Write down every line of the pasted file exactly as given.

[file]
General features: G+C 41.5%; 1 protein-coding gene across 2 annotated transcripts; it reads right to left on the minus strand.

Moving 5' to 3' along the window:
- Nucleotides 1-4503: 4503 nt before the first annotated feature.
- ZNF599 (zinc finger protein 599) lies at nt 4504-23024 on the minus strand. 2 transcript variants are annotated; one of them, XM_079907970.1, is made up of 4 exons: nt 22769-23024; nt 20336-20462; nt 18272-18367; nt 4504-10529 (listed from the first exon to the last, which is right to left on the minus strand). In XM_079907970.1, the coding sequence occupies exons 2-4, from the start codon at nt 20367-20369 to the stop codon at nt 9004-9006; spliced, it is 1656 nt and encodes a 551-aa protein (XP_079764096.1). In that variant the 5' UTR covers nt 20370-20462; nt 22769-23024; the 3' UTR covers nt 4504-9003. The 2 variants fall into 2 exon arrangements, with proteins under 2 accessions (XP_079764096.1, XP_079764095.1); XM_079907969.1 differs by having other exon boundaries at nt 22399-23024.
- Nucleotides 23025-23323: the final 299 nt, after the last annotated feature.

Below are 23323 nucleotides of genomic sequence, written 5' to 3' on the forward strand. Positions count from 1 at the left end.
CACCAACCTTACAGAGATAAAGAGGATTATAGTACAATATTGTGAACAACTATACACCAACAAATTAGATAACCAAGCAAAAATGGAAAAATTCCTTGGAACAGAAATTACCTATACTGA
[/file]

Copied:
General features: G+C 41.5%; 1 protein-coding gene across 2 annotated transcripts; it reads right to left on the minus strand.

Moving 5' to 3' along the window:
- Nucleotides 1-4503: 4503 nt before the first annotated feature.
- ZNF599 (zinc finger protein 599) lies at nt 4504-23024 on the minus strand. 2 transcript variants are annotated; one of them, XM_079907970.1, is made up of 4 exons: nt 22769-23024; nt 20336-20462; nt 18272-18367; nt 4504-10529 (listed from the first exon to the last, which is right to left on the minus strand). In XM_079907970.1, the coding sequence occupies exons 2-4, from the start codon at nt 20367-20369 to the stop codon at nt 9004-9006; spliced, it is 1656 nt and encodes a 551-aa protein (XP_079764096.1). In that variant the 5' UTR covers nt 20370-20462; nt 22769-23024; the 3' UTR covers nt 4504-9003. The 2 variants fall into 2 exon arrangements, with proteins under 2 accessions (XP_079764096.1, XP_079764095.1); XM_079907969.1 differs by having other exon boundaries at nt 22399-23024.
- Nucleotides 23025-23323: the final 299 nt, after the last annotated feature.

Below are 23323 nucleotides of genomic sequence, written 5' to 3' on the forward strand. Positions count from 1 at the left end.
CACCAACCTTACAGAGATAAAGAGGATTATAGTACAATATTGTGAACAACTATACACCAACAAATTAGATAACCAAGCAAAAATGGAAAAATTCCTTGGAACAGAAATTACCTATACTGA